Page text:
Owen H. Laird, Esq.
This should not come as a surprise: tomorrow is Election Day. Coverage of the presidential race started over a year ago and has been inescapable for the last several months. Putting aside the vitriol, nonsense, and mudslinging, the outcome of this election will have a significant impact on the employment of millions of Americans, and not just in terms of the candidates’ claims about job creation. Should Hillary Clinton win the presidency, Americans will likely see a continuation of the worker-friendly policies instituted under President Obama. However, should Donald Trump win, we will likely see a Republican administration roll back much of the progress of the past eight years, to the detriment of workers and the benefit of employers.
The Obama administration has influenced employment law policy through three main avenues: (1) executive order, (2) administrative agencies, and (3) appointment.
President Obama has signed several executive orders expanding the rights and protections afforded to government employees. For example, he granted paid sick leave to federal contractors and prohibited federal contractors and subcontractors from discriminating against employees on the basis of sexual orientation and gender identity. Although these steps do not affect the employment of most Americans, they do provide definite, tangible benefits for over one million employees working for the federal government. These rights would be at risk under a Republican administration, which would have the authority to either rescind these executive orders or issue a new order curtailing the protections.
Next, the incoming president will be able to affect labor policy through executive administrative agencies; in particular, the Department of Labor and the Equal Employment Opportunity Commission each play a major role in determining labor rights in the United States. As executive branch agencies, both of these institutions pursue policies according to the will of the President. Under the Obama administration, the Department of Labor engaged in the lengthy process of raising the salary threshold for exemption under the FLSA, ultimately allowing potentially hundreds of thousands of employees to begin receiving overtime pay. Similarly, under the Obama administration, the Equal Employment Opportunity Commission expanded the reach of Title VII of the Civil Rights Act of 1964 to protect individuals from discrimination based on sexual orientation. A Clinton presidency will likely lead to these agencies continuing to expand workers’ rights, while a Trump presidency will likely result in increased restriction.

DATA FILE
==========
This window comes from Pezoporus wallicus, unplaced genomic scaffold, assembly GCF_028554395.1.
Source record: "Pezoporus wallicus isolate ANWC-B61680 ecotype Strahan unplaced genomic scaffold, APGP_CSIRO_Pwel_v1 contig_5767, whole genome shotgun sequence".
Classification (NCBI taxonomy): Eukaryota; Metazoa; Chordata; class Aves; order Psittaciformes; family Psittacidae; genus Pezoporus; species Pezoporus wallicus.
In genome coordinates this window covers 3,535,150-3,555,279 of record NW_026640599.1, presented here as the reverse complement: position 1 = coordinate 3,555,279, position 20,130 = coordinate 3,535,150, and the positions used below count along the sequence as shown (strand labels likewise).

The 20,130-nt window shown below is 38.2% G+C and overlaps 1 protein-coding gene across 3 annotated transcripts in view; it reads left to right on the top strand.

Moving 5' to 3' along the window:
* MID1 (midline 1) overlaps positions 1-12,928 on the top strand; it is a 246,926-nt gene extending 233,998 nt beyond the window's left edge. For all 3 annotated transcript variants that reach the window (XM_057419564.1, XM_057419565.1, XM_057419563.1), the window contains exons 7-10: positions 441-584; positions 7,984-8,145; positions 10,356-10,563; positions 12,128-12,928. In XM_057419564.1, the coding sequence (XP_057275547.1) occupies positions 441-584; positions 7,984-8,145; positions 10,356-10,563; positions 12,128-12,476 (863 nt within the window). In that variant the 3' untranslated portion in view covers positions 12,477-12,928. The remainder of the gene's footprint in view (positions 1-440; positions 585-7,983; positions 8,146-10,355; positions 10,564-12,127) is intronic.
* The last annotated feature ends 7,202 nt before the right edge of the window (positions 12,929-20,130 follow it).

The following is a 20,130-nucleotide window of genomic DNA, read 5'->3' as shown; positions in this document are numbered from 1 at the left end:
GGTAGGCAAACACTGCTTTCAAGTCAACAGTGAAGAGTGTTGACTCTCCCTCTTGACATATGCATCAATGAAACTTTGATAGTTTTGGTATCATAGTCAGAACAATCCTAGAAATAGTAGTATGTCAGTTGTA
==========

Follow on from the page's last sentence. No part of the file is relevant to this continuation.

The final means by which Tuesday’s victor will be able to influence labor policy is the power to appoint judges and members of the National Labor Relations Board (NLRB). As the Republican-controlled Senate refuses to proceed with the nomination process for President Obama’s nominee for the Supreme Court, the next president will be responsible for filling at least one seat on the Supreme Court, as well as numerous seats on District and Circuit Courts. These judges will interpret the law and set practical boundaries of nearly every federal employment statute. Less well known but just as significant are the President’s appointments to the NLRB, the entity that decides disputes between unions and management. The President is tasked with appointing one new board member each year; the NLRB’s decisions on collective bargaining and the Fair Labor Standards Act can either expand or restrict the ability of union and union members to effectively organize against ownership.
It should be clear which way we at The Harman Firm will be voting tomorrow. We encourage everyone to get out and vote to protect the rights of workers in America.